Montreal Jazz Festival: Days 7-9, July 7-9, 2009
A humble progenitor, Ornette Coleman's place in jazz history would have been assured had he done nothing more than his groundbreaking work of the late-'50s/early '60s, like The Shape of Jazz to Come (Atlantic, 1959) or Change of the Century (Atlantic, 1960). But he went on to innovate his system of "harmolodics" or, as Coleman has described it, musical creation in which "harmony, melody, speed, rhythm, time and phrases all have equal position in the results that come from the placing and spacing of ideas." Over the decades, Coleman has occasionally disappeared from the scenesometimes for years at a timebut has always come back as fresh and relevant as ever.
With a repeat presentation of the Miles Davis Award in front of a capacity audience at Théâtre Maisonneuve, the 79-year-old Coleman was clearly appreciative but again, in his acceptance speech, remained as cryptic as ever. Cryptic he may have been, and he may have moved slowly, but when he took the stage with his quartetdrummer/son Denardo Coleman, acoustic bassist Al McDowell and electric bassist Tony Falangahe demonstrated the all the power and creativity were still in full force.
Playing seated, Coleman relied largely on his alto saxophone, but he would often pick up a trumpet or violin for relatively brief moments, creating sonic diversity over an often stormy underpinning from Denardo and McDowell. Falanga was especially impressive, using his electric bass more like a guitar, with plenty of chordal accompaniment as well as a counter-voice of long, serpentine and sometimes elliptical lines that mirrored the saxophonist's equally sinuous phrases. McDowell proved to be an encyclopedia of jazz history, swinging hard when necessary but playing with fierce intensity throughout. Denardo played with equal freedom, moving from groove to turmoil in the blink of an eye, all the while managing to work in unison with the rest of the quartet during some of his father's more challenging charts.
in the first encore, when Falanga and Denardo went into the driving riff of "Beat It" within a freer context than the late King of Pop could ever have imagined.
Free jazz is not necessarily about working without structure: it's about taking what may be a very sketchy roadmap and using it to explore a broad spectrum of expression. While there was no shortage of hard surfaces and sharp edges in the performance, there was great beauty as well, with McDowell's arco especially singing, and Coleman's alto particularly plaintive on the group's second encore, a brief rendition of Coleman's classic "Lonely Woman." The blues was there too, with a curious and gradually intensifying "Turnaround," and there was even a reference to the late Michael Jackson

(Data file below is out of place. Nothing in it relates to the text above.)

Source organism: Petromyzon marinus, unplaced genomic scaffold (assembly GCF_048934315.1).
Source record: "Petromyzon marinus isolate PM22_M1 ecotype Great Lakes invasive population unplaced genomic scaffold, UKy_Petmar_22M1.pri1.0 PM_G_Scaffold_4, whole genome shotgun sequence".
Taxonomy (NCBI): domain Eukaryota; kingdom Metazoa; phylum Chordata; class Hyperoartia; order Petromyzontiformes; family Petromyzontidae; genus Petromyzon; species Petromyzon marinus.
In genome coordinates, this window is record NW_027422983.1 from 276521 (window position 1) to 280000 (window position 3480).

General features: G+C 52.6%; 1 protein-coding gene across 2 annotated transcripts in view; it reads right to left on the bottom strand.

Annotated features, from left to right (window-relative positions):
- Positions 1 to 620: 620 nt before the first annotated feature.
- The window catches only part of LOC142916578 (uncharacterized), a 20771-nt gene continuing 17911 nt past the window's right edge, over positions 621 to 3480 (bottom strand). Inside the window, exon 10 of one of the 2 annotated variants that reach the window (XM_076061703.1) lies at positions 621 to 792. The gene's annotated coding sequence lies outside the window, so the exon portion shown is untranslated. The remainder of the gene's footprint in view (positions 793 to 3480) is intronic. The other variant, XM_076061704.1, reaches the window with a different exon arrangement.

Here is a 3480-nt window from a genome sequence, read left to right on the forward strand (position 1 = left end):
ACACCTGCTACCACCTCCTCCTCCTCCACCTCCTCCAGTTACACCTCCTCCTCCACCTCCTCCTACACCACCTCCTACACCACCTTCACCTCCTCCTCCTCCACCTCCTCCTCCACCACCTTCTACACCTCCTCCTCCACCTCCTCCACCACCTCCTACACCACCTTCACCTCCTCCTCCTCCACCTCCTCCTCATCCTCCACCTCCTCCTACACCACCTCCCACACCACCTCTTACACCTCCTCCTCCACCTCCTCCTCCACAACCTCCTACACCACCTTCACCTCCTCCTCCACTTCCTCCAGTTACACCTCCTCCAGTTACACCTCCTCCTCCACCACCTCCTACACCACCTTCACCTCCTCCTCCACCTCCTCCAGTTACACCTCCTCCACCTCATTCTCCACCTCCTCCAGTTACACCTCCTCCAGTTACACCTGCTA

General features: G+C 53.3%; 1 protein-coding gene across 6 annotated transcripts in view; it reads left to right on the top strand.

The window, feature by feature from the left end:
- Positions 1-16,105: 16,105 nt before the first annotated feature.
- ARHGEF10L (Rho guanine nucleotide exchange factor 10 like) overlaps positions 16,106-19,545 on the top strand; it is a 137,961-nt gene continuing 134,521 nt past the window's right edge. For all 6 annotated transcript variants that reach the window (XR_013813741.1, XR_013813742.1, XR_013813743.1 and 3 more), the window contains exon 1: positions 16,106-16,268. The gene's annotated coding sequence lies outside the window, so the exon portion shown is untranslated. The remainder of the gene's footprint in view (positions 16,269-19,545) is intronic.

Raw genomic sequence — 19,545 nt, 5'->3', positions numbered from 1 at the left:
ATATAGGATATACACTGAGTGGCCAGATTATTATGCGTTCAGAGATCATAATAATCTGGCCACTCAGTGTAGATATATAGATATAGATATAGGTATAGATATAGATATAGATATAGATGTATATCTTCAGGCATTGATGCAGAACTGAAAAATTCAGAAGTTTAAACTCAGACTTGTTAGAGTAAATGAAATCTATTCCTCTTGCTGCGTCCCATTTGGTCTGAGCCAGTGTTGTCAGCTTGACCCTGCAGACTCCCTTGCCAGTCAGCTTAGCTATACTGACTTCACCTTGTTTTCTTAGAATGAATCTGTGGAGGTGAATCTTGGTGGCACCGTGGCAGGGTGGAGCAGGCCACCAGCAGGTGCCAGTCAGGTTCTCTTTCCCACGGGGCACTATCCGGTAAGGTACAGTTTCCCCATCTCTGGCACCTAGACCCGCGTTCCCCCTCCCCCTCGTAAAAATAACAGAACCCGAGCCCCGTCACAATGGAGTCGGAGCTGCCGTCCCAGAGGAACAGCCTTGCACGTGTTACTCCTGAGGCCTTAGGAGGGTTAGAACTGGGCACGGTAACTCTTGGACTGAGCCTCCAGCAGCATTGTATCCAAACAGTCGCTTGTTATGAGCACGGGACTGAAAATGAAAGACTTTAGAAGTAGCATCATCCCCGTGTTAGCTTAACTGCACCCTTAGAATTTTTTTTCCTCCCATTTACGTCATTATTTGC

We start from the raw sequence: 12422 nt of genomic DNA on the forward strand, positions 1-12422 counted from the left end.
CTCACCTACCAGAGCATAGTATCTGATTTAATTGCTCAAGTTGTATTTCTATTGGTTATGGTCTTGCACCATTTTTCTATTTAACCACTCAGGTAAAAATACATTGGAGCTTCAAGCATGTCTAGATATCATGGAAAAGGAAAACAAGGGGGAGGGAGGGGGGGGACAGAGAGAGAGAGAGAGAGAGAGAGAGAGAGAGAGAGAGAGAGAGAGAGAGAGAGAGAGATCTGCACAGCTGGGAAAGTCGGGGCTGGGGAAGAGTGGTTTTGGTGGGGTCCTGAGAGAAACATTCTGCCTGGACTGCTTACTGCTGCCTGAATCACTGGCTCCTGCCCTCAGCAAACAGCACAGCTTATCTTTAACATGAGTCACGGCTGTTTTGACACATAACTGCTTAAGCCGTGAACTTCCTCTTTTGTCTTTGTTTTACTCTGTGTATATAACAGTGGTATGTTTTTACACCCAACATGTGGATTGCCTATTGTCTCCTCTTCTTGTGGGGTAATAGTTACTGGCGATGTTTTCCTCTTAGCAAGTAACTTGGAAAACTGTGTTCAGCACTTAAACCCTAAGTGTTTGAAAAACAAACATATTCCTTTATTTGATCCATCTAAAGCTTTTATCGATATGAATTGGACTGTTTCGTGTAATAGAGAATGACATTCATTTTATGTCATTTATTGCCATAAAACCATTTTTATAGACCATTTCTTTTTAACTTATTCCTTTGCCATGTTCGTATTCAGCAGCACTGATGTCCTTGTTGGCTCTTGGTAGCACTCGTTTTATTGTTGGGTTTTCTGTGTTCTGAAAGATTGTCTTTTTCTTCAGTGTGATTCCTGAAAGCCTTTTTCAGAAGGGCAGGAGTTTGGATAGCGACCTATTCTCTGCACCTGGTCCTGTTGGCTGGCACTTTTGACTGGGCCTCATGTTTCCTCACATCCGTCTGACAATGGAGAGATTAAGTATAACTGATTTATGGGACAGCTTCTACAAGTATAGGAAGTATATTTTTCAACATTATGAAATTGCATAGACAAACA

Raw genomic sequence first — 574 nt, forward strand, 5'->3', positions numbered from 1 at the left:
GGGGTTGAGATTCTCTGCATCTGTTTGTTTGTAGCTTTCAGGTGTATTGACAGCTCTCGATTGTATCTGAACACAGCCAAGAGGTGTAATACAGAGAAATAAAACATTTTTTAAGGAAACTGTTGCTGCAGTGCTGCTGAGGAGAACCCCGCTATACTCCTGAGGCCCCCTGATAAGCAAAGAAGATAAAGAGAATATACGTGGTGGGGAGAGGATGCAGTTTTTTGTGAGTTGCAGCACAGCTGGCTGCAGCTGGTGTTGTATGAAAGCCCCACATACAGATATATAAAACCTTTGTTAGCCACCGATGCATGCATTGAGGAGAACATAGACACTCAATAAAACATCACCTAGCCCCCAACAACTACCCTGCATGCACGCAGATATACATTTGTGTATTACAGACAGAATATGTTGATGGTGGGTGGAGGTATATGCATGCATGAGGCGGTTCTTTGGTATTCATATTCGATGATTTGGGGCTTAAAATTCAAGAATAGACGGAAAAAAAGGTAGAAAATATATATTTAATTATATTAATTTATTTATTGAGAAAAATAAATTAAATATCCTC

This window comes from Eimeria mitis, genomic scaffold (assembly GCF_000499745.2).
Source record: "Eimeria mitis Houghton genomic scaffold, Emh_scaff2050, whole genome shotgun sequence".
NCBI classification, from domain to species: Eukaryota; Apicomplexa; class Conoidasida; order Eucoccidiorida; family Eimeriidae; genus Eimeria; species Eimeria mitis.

l:r: Denardo Coleman (hidden), Al McDowell, Ornette Coleman, Tony Falanga (hidden)
Since winning the 2007 Pulitzer Prize, Ornette Coleman's star has once again ascended, with the innovative multi-instrumentalist hitting the road and revisiting some of his extensive back catalog, but with a modern approach that incorporates all he's done over the past 50 years. As a final show to attend at the 30th anniversary of FIJM, it was a strong finish with a legend that is still at the top of his game.
' three-day By Invitation series, and individual shows by George Wein and the Newport All Stars, Helen Merrill, Robert Glasper, Bill Charlap and Houston Person, Greg Osby and Jean-Pierre Zanella. But over the first nine days of the festival, there's been a particularly strong line-up of musical diversity that's easily eclipsed the festivals' 25th anniversary in 2004.
With three days left at the 30th anniversary of the Festival International de Jazz de Montreal, there's still plenty of great music to come, including flamenco bassist Renaud Garcia-Fons
With a wealth of shows covering a broad range of music, the past nine days have been yet another example of why FIJM is one of the world's largest and most successful jazz festivals. With media staff who make covering the festival both easy and a complete joy; volunteers around the site treating everyone with respect while they handle matters of security in an almost innocuous fashion; and others keeping the large festival grounds clean, the Festival creates a vibe like no other. And one thing the event has proven year-after-year: just when you think it can't grow and get any better, the Festival does something unpredictable and, indeed, does find ways to keep the celebratory occasion at the forefront.
It's always easy to wonder what the next year will bringhow can it improve on an already near-perfect model? History has proven that the Festival International de Jazz de Montreal will not only find a way to do so, but almost certainly already knows exactly how to manage it.